Life Cycle - Natural Environment (3B)
Post Lab

  • Analyzing the importance of natural environments. 
  • Exploring ways to keep local environments natural.
  • ecology
  • natural environment

Students read The Lorax and Through a Frog's Eye.  


Students may not be aware that humans and wildlife share environments. The more urban your school is located, the more the term "natural environment" is difficult to understand.  

Many times humans intrude into the range of different wildlife habitat, causing some of the wildlife to move or even go extinct.  Wildlife is present  not only in tropical rainforests and other remote places, but in urban areas.  Many animals adapt to changing conditions.  

Humans and wildlife all depend on the Earth for their living conditions.   Humans and wildlife require food, water, shelter, cover, and habitat space.  Any environmental changes in any of these components can affect the life of an organism.  

Environmental science helps us to understand the importance of keeping areas natural.  In many of our urban centers it is sometimes difficult to find open spaces that  are still natural or reflecting an area before humans arrived. 

This is a perfect time to discuss environmental issues that may have occurred during the year.  Students need to be reminded how humans increase pressures on wildlife.  These pressures can be reduced if all humans respect areas designated as wildlife areas.

  1. Read  The Lorax  by Dr. Seuss as a class.  The book is a fictional story about what happened to a forest when people didn't use it wisely.  You can use this story to emphasize how humans can destroy an area very quickly.  
  2. You may want to emphasize the moral of the story by having students write a story about whether they think the story line of The Lorax was realistic.  Have them think about whether the people in The Lorax really needed thneeds in the first place.  Was it worth cutting down the truffula trees to make thneeds?  Why did the Once-ler keep making so many?  How was the wildlife affected with the Once-ler cut down so many truffula trees?  

  3. Read Through a Frog's Eye by April Yang and Frances Kwong.  Go over some of the specialized vocabulary in the book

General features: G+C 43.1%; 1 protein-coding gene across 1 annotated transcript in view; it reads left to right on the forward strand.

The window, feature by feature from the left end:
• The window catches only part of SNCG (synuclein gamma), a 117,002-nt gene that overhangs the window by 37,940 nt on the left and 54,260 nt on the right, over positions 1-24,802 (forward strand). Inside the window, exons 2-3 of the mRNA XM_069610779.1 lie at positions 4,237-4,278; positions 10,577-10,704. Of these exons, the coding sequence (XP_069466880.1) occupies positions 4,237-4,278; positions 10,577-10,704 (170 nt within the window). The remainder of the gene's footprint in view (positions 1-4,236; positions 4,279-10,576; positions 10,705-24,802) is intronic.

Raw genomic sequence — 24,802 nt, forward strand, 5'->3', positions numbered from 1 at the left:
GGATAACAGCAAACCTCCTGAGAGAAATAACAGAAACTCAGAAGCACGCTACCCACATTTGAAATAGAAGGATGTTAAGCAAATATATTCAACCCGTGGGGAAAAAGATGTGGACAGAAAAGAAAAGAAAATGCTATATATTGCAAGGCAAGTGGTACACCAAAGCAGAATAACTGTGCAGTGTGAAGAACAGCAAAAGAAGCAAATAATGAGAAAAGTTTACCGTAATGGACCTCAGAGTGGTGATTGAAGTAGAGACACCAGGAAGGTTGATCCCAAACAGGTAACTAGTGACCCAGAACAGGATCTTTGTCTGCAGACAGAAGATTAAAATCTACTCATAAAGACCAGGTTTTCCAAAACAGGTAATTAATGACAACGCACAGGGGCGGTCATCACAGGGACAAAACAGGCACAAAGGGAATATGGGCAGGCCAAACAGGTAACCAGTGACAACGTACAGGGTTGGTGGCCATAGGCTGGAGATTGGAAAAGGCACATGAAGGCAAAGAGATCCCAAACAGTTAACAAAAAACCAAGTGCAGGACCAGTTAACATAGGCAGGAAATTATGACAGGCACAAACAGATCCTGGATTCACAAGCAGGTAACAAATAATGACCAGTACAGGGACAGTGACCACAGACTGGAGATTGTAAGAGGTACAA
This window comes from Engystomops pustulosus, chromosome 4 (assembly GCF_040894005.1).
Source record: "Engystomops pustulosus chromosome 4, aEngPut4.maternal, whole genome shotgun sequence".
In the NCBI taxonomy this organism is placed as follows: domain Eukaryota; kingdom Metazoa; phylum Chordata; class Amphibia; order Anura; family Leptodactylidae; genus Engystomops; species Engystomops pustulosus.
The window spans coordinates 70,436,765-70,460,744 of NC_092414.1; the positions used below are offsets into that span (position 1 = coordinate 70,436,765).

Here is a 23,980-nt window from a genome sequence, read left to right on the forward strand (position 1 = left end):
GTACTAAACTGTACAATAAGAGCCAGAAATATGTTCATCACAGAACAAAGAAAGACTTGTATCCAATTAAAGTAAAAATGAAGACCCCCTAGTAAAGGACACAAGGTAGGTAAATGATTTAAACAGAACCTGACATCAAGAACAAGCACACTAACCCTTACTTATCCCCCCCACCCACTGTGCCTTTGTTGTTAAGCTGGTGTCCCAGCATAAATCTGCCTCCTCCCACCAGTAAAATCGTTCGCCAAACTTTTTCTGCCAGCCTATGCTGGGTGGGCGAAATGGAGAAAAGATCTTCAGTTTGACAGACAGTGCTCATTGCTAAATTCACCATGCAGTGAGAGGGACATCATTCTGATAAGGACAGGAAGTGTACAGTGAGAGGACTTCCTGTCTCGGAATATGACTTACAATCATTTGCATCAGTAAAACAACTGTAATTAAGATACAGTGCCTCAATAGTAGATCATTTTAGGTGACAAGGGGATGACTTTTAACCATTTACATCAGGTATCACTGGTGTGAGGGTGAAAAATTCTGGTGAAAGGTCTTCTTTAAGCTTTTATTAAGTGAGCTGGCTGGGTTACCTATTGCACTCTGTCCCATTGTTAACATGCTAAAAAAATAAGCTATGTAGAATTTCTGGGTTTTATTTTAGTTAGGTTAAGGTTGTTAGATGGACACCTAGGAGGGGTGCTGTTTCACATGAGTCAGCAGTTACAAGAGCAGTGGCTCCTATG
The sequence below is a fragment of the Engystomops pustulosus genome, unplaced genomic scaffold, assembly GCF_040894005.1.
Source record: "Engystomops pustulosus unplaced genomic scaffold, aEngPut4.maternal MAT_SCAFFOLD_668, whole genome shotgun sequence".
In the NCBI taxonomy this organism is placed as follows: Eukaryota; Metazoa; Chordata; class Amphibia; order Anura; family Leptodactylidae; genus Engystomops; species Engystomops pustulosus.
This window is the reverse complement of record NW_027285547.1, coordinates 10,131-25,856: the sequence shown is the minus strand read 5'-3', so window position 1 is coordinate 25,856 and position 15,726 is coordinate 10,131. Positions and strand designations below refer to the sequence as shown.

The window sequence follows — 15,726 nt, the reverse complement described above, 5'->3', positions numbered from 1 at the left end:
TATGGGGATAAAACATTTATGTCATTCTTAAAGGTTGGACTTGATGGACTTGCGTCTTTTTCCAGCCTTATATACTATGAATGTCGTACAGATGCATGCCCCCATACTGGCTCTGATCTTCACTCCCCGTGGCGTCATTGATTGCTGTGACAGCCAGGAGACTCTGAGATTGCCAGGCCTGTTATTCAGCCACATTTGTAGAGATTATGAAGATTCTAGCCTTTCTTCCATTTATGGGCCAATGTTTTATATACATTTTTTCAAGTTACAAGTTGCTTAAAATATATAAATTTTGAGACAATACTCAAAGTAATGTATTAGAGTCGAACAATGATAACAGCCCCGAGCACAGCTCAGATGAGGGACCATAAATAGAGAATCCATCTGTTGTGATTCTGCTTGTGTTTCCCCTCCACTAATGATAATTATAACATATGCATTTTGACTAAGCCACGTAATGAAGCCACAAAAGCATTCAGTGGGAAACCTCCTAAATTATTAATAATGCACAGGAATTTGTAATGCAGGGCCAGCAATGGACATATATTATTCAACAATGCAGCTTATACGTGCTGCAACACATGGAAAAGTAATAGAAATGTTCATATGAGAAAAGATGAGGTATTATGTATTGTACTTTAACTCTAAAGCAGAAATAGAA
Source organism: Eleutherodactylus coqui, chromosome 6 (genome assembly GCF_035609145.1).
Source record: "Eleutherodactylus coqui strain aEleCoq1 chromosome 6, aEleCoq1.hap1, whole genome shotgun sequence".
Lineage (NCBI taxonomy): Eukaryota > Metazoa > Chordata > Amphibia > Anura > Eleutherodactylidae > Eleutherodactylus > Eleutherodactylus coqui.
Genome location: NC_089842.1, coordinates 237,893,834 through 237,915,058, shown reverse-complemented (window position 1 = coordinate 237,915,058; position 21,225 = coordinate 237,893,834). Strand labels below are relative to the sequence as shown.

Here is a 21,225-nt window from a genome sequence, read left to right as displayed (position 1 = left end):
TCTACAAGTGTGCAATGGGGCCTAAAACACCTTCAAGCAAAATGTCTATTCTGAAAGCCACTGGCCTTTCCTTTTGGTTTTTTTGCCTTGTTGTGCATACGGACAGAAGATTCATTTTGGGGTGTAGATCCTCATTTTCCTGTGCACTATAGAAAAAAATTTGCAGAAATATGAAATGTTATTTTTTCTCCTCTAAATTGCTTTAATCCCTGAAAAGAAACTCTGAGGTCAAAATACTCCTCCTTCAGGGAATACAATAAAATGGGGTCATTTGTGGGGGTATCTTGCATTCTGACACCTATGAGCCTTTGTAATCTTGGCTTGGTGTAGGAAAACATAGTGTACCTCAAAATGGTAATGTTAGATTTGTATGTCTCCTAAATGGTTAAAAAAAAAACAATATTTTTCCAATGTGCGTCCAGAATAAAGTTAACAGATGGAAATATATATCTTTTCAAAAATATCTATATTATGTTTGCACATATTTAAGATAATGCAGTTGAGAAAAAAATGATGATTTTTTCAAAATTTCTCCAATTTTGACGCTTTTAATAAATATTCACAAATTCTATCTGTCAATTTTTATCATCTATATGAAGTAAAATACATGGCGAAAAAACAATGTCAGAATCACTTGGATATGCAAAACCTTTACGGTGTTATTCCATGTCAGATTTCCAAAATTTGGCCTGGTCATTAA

Coir logs - Roll of coconut fiber, often used in bioengineering systems to provide erosion control along a stream bank, also helps to  support the establishment of new vegetation, especially willow stakes

    Erosion -  Removal of soil particles by wind and water

    Eucalyptus tree -  A tall tree, whose outside bark peels and native to Australia.  Arrived in California in the 1800’s as a quick growing tree.  It produces chemicals that do not allow many native wildflowers and grasses to live in the undergrowth.


    Lagoon -  A body of water that is not moving


    Meander -  When a creek moves into a “s” pattern, reflecting a slow down of water velocity.


    Pacifica Frog   The name of the character in “Through a Frog’s Eye” referring to the Pacific Chorus or Tree Frog (Pseuacris regilla) which is found in Mission Creek


    Restoration -  Bringing an area back to a specific time (before humans lived in an area; before the ice age,  etc)


    Rip-rap  - A layer, facing, or protective mound of stones, randomly placed to prevent erosion or scour at a structure or embankment; also the stone so used


    Straw wattles -  Temporary large, woven mat  made of straw, that is placed over a steep bank and to hold back erosion and to act as a surface for seeding quick growing wildflowers and grasses. 


    Sycamore tree -  Grows along creek beds and has a characteristic greenish-gray  smooth bark.  Native sycamores have large tree lobed leaves.


    Tule -  This aquatic plant with long, green reeds.  Tules go dormant during the winter and grow rapidly during the spring and summer. Native to California wetland areas.


    Turkey vulture -  A large bird with a characteristic red-orange, naked, small head.  The bird is a scavenger that feeds on the meat of dead animals.


    Webbed feet -  An adaptation by birds, amphibians, and reptiles that usually use the water for swimming.  Helps capture water to help propel more efficiently.

  4. If you would like more information on the actual creek and more specialized lesson plans, visit the following link:

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